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Greg Hemphill presents an informative, amusing series that explores the best moments in the history of Scottish programme making to celebrate 60 years of television broadcasting in Scotland
|S01E01||Breaking Stories||28/03/2012||Greg Hemphill celebrates sixty years of television in Scotland with a look at some great moments of TV journalism. Including Fyfe Robertson's stylish reports on horseback for Tonight and Duncan Campbell's Secret Society episode which landed the BBC in trouble with the government in 1985. Plus Kirsty Wark's Thatcher interview, the coverage of a trio of tragedies that struck Scotland - Lockerbie, Piper Alpha and Dunblane - to the more recent Panorama investigation of Britain's homecare scandal.|
|S01E02||Having A Laugh||04/04/2012||This episode traces the evolution of comedy from the 1950s and features the best of Scottish humour on the box. Scottish comedy expresses and mocks national identity, giving us the chance to laugh at ourselves and our foibles, sometimes in a very bleak way. It also makes full use of the Scots language, from Chick Murray through Rab C Nesbitt to Burnistoun.|
|S01E03||Mean Streets||11/04/2012||Celebrating 60 years of television in Scotland, a look at how Scotland's cities have featured heavily in Scottish television drama. Writer Peter McDougall's groundbreaking plays represented, for the first time on television, working class Scotland: its poverty, sectarianism, drink and drug problems and its hard men. Shoot for the Sun got under the skin of eighties Edinburgh, Jute City featured Thatcherite criminals in Dundee and The Steamie presented a nostalgic look back to a vanished Glasgow. With contributions from Brian Cox, David Hayman and Eileen McCallum.|
|S01E04||Characters||18/04/2012||Greg Hemphill celebrates sixty years of television in Scotland, with a look at the memorable characters that have lit up the small screen. From Danny McGlone in Tutti Frutti, through to Chris Guthrie in Sunset Song and Dr Finlay and Hamish Macbeth, Greg explores how Scottish drama established unforgettable cult characters. With contributions from Robbie Coltrane, Vivien Heilbron and Katie Murphy.|
|S01E05||Other Lives||25/04/2012||Celebrating 60 years of television in Scotland this episode shows the power of documentary to give people a voice who would normally not be heard. Television programmes such as Lilybank and The Scheme presented those living on the breadline. A riveting documentary about Barlinnie's ground breaking Special Unit gives a voice to some of Scotland's most notorious prisoners. The Bowler and the Bunnet directed by Sean Connery - and The Fight for Clydeside show the slow decline of Scotland's most prominent industry, Shipbuilding and those fighting to save it. Films such as Culloden and The Cheviot the Stag and the Black, Black Oil, presented history from the point of view of the underdog. And the iconic documentary, The Boy David.|
|S01E06||Sporting Life||02/05/2012||Celebrating 60 years of television in Scotland, this episode tells the story of sports broadcasting in Scotland from the earliest days of Sportscene and Scotsport to the era of Setanta and Sky. Arthur Montford, Archie Macpherson, Sally McNair, Chick Young and Dougie Donnelly talk about the changes in the way sport is portrayed on television, looking at some of Scotland's most memorable sporting moments, and how sporting events serve as celebrations of Scottish national identity, making their mark on the Scottish psyche.|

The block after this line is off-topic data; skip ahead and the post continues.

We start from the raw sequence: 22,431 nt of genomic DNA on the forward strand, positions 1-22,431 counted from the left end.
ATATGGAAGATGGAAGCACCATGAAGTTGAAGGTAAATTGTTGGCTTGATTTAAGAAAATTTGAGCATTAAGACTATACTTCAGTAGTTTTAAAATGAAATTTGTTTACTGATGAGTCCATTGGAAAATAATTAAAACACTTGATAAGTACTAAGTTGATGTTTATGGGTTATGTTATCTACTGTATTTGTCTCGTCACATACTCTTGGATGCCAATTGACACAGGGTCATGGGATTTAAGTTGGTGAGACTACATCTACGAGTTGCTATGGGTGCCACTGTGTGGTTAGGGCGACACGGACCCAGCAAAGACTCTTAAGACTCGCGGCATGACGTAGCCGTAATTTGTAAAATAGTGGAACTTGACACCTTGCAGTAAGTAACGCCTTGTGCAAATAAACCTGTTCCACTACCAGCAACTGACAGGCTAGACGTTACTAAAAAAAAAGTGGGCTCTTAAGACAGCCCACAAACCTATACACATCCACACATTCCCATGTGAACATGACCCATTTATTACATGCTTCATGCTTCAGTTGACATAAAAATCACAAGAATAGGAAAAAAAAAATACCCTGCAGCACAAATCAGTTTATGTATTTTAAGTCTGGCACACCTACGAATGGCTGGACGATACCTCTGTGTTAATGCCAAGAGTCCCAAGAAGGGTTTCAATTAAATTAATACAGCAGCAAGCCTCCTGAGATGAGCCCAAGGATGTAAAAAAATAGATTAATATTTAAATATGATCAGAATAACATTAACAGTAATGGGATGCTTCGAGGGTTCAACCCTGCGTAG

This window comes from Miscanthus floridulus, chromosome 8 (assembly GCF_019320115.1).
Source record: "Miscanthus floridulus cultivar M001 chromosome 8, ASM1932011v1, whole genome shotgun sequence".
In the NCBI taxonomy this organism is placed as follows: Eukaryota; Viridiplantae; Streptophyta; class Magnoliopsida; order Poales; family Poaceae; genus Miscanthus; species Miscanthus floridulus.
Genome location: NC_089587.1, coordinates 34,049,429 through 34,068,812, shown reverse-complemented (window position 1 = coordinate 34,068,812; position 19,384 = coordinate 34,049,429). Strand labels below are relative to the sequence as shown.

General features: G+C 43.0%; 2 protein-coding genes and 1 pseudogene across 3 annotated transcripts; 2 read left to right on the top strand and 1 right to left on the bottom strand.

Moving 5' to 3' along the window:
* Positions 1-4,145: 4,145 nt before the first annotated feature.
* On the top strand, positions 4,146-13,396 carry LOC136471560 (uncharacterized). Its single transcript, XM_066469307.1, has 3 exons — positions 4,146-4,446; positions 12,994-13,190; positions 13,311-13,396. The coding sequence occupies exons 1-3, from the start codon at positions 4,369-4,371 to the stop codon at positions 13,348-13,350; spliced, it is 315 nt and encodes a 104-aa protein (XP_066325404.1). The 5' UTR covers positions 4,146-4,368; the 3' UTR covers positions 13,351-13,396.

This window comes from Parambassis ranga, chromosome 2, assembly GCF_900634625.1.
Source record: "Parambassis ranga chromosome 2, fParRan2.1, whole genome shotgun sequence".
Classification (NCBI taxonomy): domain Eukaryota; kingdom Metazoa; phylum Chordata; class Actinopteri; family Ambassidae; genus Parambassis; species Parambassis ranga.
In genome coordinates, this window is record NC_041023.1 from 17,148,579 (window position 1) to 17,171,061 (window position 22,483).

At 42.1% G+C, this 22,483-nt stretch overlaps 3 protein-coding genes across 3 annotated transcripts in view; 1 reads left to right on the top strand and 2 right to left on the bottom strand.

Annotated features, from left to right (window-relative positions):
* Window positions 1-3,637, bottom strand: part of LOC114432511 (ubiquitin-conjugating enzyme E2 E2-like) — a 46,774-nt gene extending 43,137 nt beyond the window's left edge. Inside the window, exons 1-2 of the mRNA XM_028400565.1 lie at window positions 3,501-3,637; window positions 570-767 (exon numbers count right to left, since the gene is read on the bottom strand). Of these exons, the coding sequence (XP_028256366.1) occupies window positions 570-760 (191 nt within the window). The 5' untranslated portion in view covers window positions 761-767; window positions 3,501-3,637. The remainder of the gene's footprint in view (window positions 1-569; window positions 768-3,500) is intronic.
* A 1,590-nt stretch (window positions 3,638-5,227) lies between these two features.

|S01E07||Hearts in the Heartland||09/05/2012||Celebrating 60 years of television in Scotland, this episode explores Scottish television's fascination with our glorious landscape. From Weir's Way to The Munro Show, there's a never-ending desire to climb mountains so the audience doesn't have to. There are also the Scots who emigrated and either long to come home, or do their best to preserve their own notion of Scottishness in the new country. Including the iconic Miss Scotland 1979.|
|S02E01||Swashbuckled||23/12/2012||This episode revisits the heyday of the Scottish historical drama including Rob Roy and Kidnapped.|
|S02E02||Baubles and Bells||30/12/2012||Celebrating 60 years of television in Scotland with a look at Christmas and Hogmanay programmes. From the BBC's White Heather Club with Andy Stewart to the disco dancing specials of STV, the broadcasters engaged in 'the battle of the bells'. Hogmanay shows have, for better or worse, defined our culture at this very Scottish time of year. Duncan Macrae's Wee Cock Sparra set the comic tone before Scotch and Wry, and Jimmy Shand kept the ceilidh reeling long before Phil Cunningham. And as the world celebrated the millennium, strange forces terrorised the locals of High Road.|
|S02E03||Vital Sparks||07/01/2013||This episode focuses on Scottish culture with a look at groundbreaking programmes capturing artists at work.|
|S02E04||Burns Night||25/01/2013||Celebrating 60 years of television in Scotland, this programme looks at the weird and wonderful ways television has celebrated the life and works of our most cherished national poet, Robert Burns. From the kitsch to the clever, the far-out to the fabled, Burns has been a staple of Scottish television since production began. Featuring interviews with the legendary John Cairney and writers, Andrew O'Hagan and William McIlvanney.|